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Ranking among the most corrupt countries in the world, Turkmenistan suffers from widespread corruption in every institution and across every sector of its economy. Bribery is required to obtain any kind of service or to secure a procurement contract, and maintaining close connections with government officials is imperative to doing business. The country’s public administration relies heavily on patronage networks. Large projects require a presidential decree, and procurement processes are generally carried out arbitrarily and with no oversight or regulation. The law “On Combatting Corruption” criminalizes a range of corruption offenses, and public officials are subject to a code of conduct. However, enforcement is very poor, and corruption investigations are usually politically motivated. The administration of current President Berdimuhamedow has maintained a tight grip on power, and regime critics resort to self-censorship. Thus, information on corruption in Turkmenistan is scarce.
Last updated: May 2016
Turkmenistan’s judiciary carries a high corruption risk. The institution is corrupt, ineffective and highly politicized in practice (HRR 2014; BTI 2016). Previously delivered court decisions can be modified by the president (BTI 2016). The courts are also undermined by clientelistic networks and patronage (BTI 2016).
Companies are advised to include an arbitration clause in contracts identifying a foreign venue should a dispute arise (commercial disputes have been reported) (ICS 2015). Turkmenistan has ratified the International Centre for Settlement of Investment Disputes (ICSID) but is not a member of the New York Convention 1958 on the Recognition and Enforcement of Foreign Arbitral Awards.
Businesses face a high corruption risk when dealing with the police. The security apparatus engages in corrupt practices with impunity (HRR 2014). Police officers often solicit bribes from drivers at traffic stops (approximately USD 100 from drivers, and USD 14 or less from travelers) (Global Security, Oct. 2013; OSAC, Mar. 2014).
The public services sector carries a high corruption risk for businesses. Bribes are often exchanged and are required to obtain public services in Turkmenistan (FitW 2015). For instance, an unofficial payment of between USD 6,000 and USD 10,000 is needed to register a business (Global Security, Oct. 2013). Public employees engage in corrupt practices, patronage is widespread, and government bureaucracy is confusing and cumbersome (Global Security, Oct. 2013; BTI 2016).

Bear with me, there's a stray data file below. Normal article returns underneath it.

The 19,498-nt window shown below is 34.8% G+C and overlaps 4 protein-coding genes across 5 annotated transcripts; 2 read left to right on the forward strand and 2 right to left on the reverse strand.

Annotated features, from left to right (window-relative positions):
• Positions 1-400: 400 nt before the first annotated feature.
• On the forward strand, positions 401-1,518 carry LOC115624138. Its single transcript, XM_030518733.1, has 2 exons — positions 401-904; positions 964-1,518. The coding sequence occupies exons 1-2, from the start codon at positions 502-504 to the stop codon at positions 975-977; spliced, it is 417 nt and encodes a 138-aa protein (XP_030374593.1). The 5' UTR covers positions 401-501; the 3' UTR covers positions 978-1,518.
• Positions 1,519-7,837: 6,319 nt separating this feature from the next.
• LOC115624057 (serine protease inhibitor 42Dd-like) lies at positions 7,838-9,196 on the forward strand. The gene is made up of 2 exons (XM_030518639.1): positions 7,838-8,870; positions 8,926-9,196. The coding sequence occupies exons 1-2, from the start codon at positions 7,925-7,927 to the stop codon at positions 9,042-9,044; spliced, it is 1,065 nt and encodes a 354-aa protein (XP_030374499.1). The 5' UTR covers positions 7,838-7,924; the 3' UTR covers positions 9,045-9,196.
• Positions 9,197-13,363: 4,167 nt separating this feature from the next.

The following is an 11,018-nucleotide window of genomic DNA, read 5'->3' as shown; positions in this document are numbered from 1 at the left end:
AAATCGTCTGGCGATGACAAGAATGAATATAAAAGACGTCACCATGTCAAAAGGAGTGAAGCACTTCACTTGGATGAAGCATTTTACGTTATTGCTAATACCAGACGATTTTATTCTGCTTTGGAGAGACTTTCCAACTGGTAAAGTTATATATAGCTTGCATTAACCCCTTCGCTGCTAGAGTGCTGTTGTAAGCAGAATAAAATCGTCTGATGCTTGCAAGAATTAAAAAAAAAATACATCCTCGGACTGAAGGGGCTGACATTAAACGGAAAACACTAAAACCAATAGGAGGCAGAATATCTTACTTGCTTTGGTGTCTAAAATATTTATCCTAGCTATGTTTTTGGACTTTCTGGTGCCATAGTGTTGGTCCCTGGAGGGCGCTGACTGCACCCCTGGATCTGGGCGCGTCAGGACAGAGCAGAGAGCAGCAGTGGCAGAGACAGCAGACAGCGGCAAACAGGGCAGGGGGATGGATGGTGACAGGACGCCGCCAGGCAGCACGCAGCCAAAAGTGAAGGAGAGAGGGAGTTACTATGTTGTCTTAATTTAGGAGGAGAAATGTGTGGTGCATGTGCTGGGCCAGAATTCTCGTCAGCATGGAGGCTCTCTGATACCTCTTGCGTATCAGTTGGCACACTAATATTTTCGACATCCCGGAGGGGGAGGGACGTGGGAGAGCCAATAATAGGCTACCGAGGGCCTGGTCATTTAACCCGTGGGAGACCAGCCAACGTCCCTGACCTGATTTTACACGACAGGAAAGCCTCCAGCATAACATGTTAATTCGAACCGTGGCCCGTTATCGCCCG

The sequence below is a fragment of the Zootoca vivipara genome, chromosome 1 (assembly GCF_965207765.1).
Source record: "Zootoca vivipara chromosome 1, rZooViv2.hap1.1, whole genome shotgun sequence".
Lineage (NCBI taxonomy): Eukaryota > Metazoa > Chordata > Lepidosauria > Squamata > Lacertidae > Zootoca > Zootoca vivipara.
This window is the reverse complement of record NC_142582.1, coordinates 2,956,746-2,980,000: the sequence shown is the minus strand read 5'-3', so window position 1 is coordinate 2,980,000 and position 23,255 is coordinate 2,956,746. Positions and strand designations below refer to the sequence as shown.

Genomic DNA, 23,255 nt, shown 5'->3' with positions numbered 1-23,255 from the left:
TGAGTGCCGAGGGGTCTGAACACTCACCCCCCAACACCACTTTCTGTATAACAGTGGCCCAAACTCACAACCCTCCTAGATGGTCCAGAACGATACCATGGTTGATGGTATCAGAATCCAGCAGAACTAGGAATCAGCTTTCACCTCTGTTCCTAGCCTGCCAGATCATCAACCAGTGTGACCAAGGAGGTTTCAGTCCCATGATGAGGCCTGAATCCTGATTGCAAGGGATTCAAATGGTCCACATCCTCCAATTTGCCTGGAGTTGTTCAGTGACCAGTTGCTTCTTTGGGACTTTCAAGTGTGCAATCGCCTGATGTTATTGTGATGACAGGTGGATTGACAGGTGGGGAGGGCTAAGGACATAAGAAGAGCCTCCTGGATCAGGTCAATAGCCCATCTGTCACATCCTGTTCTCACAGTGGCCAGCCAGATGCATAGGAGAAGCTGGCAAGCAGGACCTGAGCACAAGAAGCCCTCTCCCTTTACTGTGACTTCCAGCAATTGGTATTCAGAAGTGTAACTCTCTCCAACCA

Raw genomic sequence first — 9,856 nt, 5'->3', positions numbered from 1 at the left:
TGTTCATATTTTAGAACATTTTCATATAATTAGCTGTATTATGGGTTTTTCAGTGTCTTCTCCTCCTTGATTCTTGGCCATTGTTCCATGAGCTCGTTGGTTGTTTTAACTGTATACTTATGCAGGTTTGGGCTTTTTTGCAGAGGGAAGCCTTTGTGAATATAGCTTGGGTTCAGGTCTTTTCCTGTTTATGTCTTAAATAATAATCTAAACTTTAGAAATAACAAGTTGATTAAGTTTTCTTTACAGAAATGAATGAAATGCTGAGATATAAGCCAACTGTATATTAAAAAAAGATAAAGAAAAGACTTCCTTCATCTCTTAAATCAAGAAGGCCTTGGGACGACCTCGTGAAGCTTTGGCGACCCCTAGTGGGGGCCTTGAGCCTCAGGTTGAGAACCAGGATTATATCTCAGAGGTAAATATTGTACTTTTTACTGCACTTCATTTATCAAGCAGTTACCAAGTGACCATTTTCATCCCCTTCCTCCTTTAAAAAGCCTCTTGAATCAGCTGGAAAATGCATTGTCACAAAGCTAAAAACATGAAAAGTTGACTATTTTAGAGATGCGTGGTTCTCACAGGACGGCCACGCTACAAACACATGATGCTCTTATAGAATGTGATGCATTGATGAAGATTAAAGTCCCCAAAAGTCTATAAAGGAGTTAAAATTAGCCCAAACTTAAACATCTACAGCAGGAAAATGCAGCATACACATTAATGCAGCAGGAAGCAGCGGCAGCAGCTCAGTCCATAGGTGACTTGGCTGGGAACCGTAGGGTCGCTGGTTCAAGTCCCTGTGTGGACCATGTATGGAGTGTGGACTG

Companies working with the land administration must contend with a very high risk of corruption. The construction sector has been identified as the most corrupt sector in Turkmenistan; contractors are known to inflate costs to cover bribes paid to officials (NiT 2015).
Private ownership of land is not allowed in Turkmenistan, but foreign businesses may lease land provided it will not be used for agricultural purposes (ICS 2015; BTI 2016). Property rights are poorly protected, and the government can force investors to vacate their land or confiscate their property following a court decision (ICS 2015). Businesses should keep in mind the potential threat of expropriation by the government without fair compensation (BTI 2016).
The tax administration is a moderate-risk sector. Extensive tax examinations are sometimes used to discriminate against investors (ICS 2015). Furthermore, foreign companies are subject to higher taxes than those imposed on local companies (ICS 2015).
Companies dealing with the customs authorities must contend with a very high risk of corruption (ICS 2015). Bribery is widespread when trading across Turkmenistan’s borders; bribes to obtain import certificates range from between USD 100-150 per truckload of goods (NiT 2015; Global Security, Oct. 2013). Importing and exporting is subject to burdensome regulations and lengthy bureaucratic procedures (BTI 2016). Furthermore, foreign businesses are likely to experience more burdensome customs clearance procedures than local enterprises, which enjoy preferential treatment (ICS 2015).
Trade in luxury goods is confined to members of government officials’ families, while other goods can be traded freely but are subject to heavy regulation (BTI 2016).
The public procurement sector carries a very high risk of corruption. Bribery is an important part of securing government contracts (FitW 2015). All important projects require a presidential decree, so connections and close ties with the president are instrumental to doing business (BTI 2016). Investors coming from countries that are “friendly” to the Turkmenistan regime are more likely to win tenders (ICS 2015). The process of awarding large public contracts is not subject to any legal control or oversight and is ultimately decided by the President, who also enjoys access to non-transparent extra-budgetary funds that he uses for his own benefit, mainly for the arbitrary establishment of prestige projects (FitW 2015; BTI 2016).